9 August 2003
Source of aerial photos and maps:
Thanks to SW for pointing to this site and for the annotated aerial photo.
Former USAF RAF Molesworth web site now disappeared: http://molesworth.af.mil
The tri-base area constituting the 423d Air Base Squadron is composed of
RAF Alconbury, RAF Molesworth and
RAF Upwood, United Kingdom.
The USECOM Joint Analysis Center (JAC) mission is to analyze, process and
produce fused intelligence information for the United States and NATO. The
area of responsibility consists of more than 77 countries across Europe,
Africa and the Middle East. It supports mission planning and operations by
US, Allied and NATO commanders during peace, crisis and war. The 423 ABS
is the host unit providing support services for the JAC. Personnel from all
four U.S. military services are assigned to the Joint Analysis Center and
contribute to the intelligence mission. The JAC activated at RAF Molesworth
in 1992, moving from its base in Stuttgart, Germany. The population
assigned-served as of late 1998 was: Active Duty: 1,400 Family Members: 2,400
Retirees: 1,320 Civilian Employees: 665.
In February 1985, after nearly 20 years of relative inactivity except for
its use as a military family housing annex, Defense Reutilization and Marketing
Office storage area, and Defense Mapping Agency site, the base reverted to
the Royal Air Force.
Preparation began for the ground launched cruise missile mission, and new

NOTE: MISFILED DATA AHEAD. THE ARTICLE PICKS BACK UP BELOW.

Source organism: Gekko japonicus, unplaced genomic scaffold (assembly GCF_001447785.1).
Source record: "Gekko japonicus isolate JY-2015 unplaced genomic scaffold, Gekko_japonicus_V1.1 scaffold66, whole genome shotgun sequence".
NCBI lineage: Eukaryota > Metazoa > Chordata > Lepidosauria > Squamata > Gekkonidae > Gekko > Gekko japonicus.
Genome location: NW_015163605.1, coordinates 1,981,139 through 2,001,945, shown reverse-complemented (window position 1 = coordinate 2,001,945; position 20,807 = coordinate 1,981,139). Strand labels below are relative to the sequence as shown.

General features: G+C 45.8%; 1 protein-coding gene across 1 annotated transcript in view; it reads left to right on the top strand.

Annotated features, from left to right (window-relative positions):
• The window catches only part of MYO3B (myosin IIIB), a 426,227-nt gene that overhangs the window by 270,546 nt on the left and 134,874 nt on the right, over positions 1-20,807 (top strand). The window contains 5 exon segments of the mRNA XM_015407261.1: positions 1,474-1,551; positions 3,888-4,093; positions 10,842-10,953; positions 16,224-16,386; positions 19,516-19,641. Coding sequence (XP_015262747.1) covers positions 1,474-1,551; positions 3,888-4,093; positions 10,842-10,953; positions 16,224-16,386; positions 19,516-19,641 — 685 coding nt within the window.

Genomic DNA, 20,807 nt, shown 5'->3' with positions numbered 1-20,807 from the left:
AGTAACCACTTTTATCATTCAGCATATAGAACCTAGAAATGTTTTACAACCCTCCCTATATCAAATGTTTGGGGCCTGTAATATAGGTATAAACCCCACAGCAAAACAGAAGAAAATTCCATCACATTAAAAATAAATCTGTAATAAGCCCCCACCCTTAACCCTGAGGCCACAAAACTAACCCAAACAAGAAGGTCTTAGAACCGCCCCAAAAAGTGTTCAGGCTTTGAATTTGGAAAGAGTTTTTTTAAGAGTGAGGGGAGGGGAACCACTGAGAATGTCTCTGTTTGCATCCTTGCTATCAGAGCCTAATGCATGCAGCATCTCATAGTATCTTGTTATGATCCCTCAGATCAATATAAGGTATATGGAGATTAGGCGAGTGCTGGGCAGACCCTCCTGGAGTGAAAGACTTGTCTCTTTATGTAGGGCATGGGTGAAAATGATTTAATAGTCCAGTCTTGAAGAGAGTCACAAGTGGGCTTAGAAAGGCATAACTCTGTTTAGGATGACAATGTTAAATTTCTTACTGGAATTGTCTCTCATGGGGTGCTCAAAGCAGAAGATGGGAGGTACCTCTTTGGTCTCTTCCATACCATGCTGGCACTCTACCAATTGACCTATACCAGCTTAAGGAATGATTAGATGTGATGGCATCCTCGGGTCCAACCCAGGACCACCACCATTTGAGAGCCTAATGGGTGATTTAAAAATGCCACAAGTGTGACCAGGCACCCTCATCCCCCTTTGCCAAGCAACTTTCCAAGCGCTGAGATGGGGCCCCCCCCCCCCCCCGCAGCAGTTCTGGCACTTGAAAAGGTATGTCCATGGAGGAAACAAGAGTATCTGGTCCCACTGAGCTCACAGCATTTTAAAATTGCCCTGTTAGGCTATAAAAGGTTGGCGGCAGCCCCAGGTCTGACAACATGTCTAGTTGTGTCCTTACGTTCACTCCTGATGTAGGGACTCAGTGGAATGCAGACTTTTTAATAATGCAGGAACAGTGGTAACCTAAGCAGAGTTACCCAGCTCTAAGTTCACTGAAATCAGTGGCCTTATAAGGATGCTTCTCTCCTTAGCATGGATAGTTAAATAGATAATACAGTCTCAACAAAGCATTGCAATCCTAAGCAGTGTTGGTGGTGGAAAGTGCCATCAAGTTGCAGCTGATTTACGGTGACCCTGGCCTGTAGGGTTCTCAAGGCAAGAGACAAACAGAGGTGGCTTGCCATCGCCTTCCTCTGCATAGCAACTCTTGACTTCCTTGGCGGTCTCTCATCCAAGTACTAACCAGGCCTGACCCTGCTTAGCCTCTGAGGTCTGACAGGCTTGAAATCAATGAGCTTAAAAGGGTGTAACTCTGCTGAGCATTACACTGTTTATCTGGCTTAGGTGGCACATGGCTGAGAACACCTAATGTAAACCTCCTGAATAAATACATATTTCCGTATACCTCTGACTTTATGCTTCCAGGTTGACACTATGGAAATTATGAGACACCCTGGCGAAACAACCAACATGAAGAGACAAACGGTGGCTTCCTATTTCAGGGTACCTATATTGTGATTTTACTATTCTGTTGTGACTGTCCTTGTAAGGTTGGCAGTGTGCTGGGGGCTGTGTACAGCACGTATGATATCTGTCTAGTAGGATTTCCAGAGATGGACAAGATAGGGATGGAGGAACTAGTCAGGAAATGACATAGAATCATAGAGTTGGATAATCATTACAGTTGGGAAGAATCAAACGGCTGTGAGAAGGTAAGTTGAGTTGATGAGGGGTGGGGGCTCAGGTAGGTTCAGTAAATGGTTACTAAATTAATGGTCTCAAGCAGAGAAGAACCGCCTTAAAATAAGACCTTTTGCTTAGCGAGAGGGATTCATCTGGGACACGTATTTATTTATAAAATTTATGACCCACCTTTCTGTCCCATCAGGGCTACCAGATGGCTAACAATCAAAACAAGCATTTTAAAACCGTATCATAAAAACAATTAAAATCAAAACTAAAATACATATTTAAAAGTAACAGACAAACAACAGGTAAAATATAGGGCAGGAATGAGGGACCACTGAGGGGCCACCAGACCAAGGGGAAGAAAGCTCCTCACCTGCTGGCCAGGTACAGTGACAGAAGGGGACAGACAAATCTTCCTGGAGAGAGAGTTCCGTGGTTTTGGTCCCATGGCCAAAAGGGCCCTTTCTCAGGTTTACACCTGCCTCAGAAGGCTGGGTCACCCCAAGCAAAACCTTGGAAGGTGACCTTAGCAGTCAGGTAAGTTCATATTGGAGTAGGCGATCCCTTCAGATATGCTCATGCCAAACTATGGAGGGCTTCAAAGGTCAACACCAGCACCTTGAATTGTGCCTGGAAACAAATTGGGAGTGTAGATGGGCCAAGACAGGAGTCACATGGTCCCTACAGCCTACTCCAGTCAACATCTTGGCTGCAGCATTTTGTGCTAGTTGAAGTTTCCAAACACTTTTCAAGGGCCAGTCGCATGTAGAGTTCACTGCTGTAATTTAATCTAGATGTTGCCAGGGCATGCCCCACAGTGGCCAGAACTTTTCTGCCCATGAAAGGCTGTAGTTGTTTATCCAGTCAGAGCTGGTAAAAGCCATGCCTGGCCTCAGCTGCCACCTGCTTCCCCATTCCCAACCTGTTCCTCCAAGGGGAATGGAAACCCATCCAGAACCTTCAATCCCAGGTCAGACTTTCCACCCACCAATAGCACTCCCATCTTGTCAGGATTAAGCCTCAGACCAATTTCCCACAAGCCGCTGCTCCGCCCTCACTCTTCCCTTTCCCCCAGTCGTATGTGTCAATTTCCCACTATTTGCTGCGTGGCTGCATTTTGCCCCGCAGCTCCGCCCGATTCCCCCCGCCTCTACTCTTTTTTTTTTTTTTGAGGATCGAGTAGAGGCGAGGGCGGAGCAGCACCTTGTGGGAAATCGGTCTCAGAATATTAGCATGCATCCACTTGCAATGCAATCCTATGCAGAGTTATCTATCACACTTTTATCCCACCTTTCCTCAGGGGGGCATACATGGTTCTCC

facility construction began in September 1985. The 303d Tactical Missile
Wing was activated on 12 Dec 86 at RAF Molesworth. On 23 Jul 87 the RAF
transferred operational command and administrative control of the base to
the USAF. The 303d Tactical Missile Wing's mission changed significantly
after the United States and the Soviet Union agreed to limit Intermediate-
range missiles in 1988 under the Intermediate-range Nuclear Forces Treaty.
The first removal of operation cruise missile treaty-limited items from Western
Europe occurred Sept 8, 1988. On 19 Jan 89, the Soviet inspection team returned
to conduct a close-out inspection of the base. On Jan 30, 1989, the 303d
TMW was inactivated. Some of the facilities at RAF Molesworth covered under
the treaty remained subject to Russian inspection until 2001.
Joint Analysis Center (JAC)
The JAC was formerly the U.S. European Defense Analysis Center (EUDAC), which
was co-located with USEUCOM at Patch Barracks (Stuttgart) Germany, in August
1975. The USEUCOM JAC began operations at RAF Molesworth in October 1991.
The JAC activated at RAF Molesworth in 1992, moving from its base in Stuttgart,
Germany, and has been steadily increasing its capability since then. The
National Imagery and Mapping Agency (NIMA), Defense Reutilization and Marketing
Office (DRMO), and other tenant organizations are also located at RAF Molesworth.
The National Military Strategy describes the Joint Intelligence Center, which
in the case of USEUCOM is the JAC, as "the principal element for ensuring
effective intelligence support for combatant commanders in chiefs and theater
forces." Secretary of Defense memorandum, 15 March 1991, "Strengthening Defense
Intelligence," inter alia, established the JIC as the primary intelligence